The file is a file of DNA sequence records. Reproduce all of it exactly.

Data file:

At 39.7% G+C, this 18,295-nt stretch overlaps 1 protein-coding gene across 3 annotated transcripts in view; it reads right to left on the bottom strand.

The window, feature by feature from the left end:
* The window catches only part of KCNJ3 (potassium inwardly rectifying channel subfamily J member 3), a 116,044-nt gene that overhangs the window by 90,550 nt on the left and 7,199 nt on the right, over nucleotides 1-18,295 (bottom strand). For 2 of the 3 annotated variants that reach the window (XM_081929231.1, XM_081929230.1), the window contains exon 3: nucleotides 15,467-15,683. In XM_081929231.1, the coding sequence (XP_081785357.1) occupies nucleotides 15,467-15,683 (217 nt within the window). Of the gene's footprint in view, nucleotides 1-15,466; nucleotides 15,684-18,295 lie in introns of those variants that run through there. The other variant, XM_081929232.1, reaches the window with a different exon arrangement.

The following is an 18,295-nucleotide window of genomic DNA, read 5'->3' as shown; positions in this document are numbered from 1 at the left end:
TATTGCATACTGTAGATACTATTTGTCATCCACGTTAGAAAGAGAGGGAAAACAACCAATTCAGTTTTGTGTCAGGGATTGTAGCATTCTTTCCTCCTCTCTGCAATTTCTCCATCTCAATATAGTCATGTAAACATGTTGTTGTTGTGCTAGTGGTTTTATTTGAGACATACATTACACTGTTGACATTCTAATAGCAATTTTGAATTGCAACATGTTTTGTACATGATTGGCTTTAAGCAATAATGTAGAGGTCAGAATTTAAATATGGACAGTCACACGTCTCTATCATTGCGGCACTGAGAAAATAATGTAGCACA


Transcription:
At 39.7% G+C, this 18,295-nt stretch overlaps 1 protein-coding gene across 3 annotated transcripts in view; it reads right to left on the bottom strand.

The window, feature by feature from the left end:
* The window catches only part of KCNJ3 (potassium inwardly rectifying channel subfamily J member 3), a 116,044-nt gene that overhangs the window by 90,550 nt on the left and 7,199 nt on the right, over nucleotides 1-18,295 (bottom strand). For 2 of the 3 annotated variants that reach the window (XM_081929231.1, XM_081929230.1), the window contains exon 3: nucleotides 15,467-15,683. In XM_081929231.1, the coding sequence (XP_081785357.1) occupies nucleotides 15,467-15,683 (217 nt within the window). Of the gene's footprint in view, nucleotides 1-15,466; nucleotides 15,684-18,295 lie in introns of those variants that run through there. The other variant, XM_081929232.1, reaches the window with a different exon arrangement.

The following is an 18,295-nucleotide window of genomic DNA, read 5'->3' as shown; positions in this document are numbered from 1 at the left end:
TATTGCATACTGTAGATACTATTTGTCATCCACGTTAGAAAGAGAGGGAAAACAACCAATTCAGTTTTGTGTCAGGGATTGTAGCATTCTTTCCTCCTCTCTGCAATTTCTCCATCTCAATATAGTCATGTAAACATGTTGTTGTTGTGCTAGTGGTTTTATTTGAGACATACATTACACTGTTGACATTCTAATAGCAATTTTGAATTGCAACATGTTTTGTACATGATTGGCTTTAAGCAATAATGTAGAGGTCAGAATTTAAATATGGACAGTCACACGTCTCTATCATTGCGGCACTGAGAAAATAATGTAGCACA